Rising real yields, household debt and ECB tightening

The new week in the US is just beginning today after a long holiday weekend. And I have a few things on my mind. So this will be a potpourri daily post. The big issue is the connection between volatility and rising real yields in the US. But below are a few others as well.

Home country bias

One thing still on my mind is the rotation into emerging markets. If you haven’t seen my post on that from last night, take a look here. The issue is that home country bias is a big issue in investing. Therefore, rotating into emerging markets, as Jeremy Grantham recommends, goes against retail investor psychology. If those markets fall, you will see a big pullback from foreigners. Time and again we see hot money flows leave emerging markets and flee to safe markets when there is volatility. I don’t expect that to change anytime soon.

Volatility due to real yields rising

Speaking of volatility, the VIX is still up.

VIX volatility index

Source: Investing.com

I think the recent market volatility will continue for the foreseeable future. Think of it as a regime shift. We are going from a market protected by the Fed to one in which the Fed is dragging the market in tow. As the Fed has begun lifting rates, the market has consistently proved to underestimate the Fed’s conviction. And I believe this trend will continue, driving interest rates higher. This will, in turn, create equity market volatility.

If you want to look at this in terms of valuation, a lot of the equity volatility is due to rising real rates. After the Great Recession, average expected real short term rates plummeted from over 1%. At times, this rate went negative – once in late 2012 and a second time in 2015. But real short-term yields began to climb in 2015.

Real yields are rising

Source: Financial Times

They are still relatively low at about a quarter of a percent. However, the term-premium has also risen as deflation risks have subsided. And that has raised the real 10-year yield. In short, discount rates are rising. And that’s bad for equities.

What do Walmart earnings tell us?

Here’s a third topic to think about: Walmart. The reason I think Walmart is interesting is because of the tax cuts. Back in January Walmart announced an increase in minimum pay rates. The company also distributed one-time bonuses and attributed its largesse to tax cuts. And there was a big reaction because given Walmart’s size, it represents a bellwether. The company creates a wage floor for a lot of other companies to compete against.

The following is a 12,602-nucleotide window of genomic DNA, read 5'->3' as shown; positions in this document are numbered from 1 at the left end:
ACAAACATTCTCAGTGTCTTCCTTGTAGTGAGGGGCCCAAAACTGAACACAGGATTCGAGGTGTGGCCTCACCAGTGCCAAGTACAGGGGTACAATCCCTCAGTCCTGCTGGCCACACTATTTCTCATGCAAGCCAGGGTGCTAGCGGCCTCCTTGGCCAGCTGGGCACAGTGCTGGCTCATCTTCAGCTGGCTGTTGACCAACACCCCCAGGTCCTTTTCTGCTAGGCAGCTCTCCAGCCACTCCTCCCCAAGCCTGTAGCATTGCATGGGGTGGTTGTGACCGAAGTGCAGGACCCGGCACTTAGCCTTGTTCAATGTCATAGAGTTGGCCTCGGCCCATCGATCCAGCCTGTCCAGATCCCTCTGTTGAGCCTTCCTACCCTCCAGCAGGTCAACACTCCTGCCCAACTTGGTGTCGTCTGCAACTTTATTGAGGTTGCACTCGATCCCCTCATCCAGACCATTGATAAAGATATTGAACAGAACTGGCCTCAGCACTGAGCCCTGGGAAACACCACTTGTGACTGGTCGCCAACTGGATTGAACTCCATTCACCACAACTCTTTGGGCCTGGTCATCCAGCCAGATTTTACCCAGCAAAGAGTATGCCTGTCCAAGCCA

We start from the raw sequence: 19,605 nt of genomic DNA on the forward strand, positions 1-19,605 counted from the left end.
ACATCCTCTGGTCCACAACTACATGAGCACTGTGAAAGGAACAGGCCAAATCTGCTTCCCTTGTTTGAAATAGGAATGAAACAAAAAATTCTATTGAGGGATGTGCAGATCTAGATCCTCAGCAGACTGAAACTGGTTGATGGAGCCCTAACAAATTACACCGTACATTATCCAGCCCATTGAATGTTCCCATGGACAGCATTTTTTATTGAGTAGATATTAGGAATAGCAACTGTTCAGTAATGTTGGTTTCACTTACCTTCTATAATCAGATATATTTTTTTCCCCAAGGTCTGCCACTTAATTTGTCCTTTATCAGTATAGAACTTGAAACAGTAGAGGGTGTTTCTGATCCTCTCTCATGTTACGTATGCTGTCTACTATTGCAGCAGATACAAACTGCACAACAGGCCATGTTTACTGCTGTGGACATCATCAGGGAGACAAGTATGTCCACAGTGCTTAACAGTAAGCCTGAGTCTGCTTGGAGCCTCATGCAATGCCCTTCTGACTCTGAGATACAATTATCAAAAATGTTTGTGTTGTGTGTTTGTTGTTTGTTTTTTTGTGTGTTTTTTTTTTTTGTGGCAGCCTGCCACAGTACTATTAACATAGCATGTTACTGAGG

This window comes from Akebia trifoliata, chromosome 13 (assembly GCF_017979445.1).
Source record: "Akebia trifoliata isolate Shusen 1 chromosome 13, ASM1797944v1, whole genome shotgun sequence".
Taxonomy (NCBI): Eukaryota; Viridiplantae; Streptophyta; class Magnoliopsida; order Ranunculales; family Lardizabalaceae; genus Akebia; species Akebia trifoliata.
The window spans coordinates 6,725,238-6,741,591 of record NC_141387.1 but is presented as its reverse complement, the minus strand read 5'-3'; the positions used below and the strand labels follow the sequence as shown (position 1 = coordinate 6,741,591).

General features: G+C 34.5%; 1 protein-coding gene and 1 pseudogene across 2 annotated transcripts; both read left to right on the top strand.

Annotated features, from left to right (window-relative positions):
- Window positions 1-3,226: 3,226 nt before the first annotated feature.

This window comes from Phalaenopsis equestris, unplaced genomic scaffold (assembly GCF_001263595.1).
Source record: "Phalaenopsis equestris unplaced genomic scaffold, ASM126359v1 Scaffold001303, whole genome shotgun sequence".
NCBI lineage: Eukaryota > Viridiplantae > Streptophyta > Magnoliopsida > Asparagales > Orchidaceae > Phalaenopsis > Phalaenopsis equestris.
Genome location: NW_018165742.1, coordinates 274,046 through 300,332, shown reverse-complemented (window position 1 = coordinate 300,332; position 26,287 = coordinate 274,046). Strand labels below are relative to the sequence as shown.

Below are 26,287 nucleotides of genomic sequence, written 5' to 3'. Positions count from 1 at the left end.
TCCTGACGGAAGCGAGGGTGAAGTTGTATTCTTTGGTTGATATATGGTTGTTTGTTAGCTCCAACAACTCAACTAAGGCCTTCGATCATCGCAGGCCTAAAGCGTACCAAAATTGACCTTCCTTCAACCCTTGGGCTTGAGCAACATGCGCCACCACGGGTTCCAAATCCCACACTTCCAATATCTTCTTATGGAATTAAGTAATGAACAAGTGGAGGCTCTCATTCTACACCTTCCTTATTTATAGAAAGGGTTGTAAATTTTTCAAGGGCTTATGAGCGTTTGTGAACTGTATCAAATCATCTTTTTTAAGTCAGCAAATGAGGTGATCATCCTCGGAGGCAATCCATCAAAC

Since that time, we have learned that only 2 percent of US adults are receiving raises because of the Trump tax cuts.

At the same time, there have been a huge amount of share buybacks. And this makes sense given what companies have been saying about how they are likely to use their tax cut money.

Morgan Stanley on company use of Trump tax cuts

Source: Morgan Stanley

So when Walmart released its earnings report today, I thought the headlines were interesting. For instance, Bloomberg described the numbers as disappointing. And it seems investors felt the same way. The company’s shares were down over 5% in pre-market trading after the announcement.

I don’t know what to make of the Walmart earnings announcement except on wages. The big takeaway for me is that the Walmart wage and bonus announcement last month looks less exciting now. Walmart’s numbers don’t indicate enough economic acceleration to think wages will rise briskly going forward.

Household debt rising in some countries

And that brings me to the last topic: household debt. Wages support debt, which in turn has supported economic growth. The US saw a big deleveraging because of the last financial crisis. Now other countries are taking the baton on household leverage.

Household debt, Oxford Economics and IMF criteria

Source: Wall Street Journal

The area to watch is the upper right quadrant in the chart above. That’s where household debt exceeds the IMF 65% of GDP target and is rising fast. The countries in that quadrant could experience a deleveraging crisis in their next recession. More from Josh Zumbrun is here. But note that many of these countries are experiencing above trend house price growth. This is something UBS Research flagged last year. None of the countries in the upper right quadrant are that big. For example, compare Canada, Australia, and Switzerland to the US, the UK and Spain from the financial crisis last decade. Nevertheless, we should watch how this develops with France, Denmark, the Netherlands, the UK and the US in adjacent quadrants.

The ECB will start tightening in 2018

For now, the macro outlook looks good. And that brings me to my final thought: ECB tightening. I believe the regime shift in the US from easing to tightening is a harbinger. The ECB looks poised to make the transition this year as well. It is not clear to me how prepared markets are or how they will react. But let’s also flag this issue as one that could create volatility down the line.

That’s it for now. Cheers, Edward

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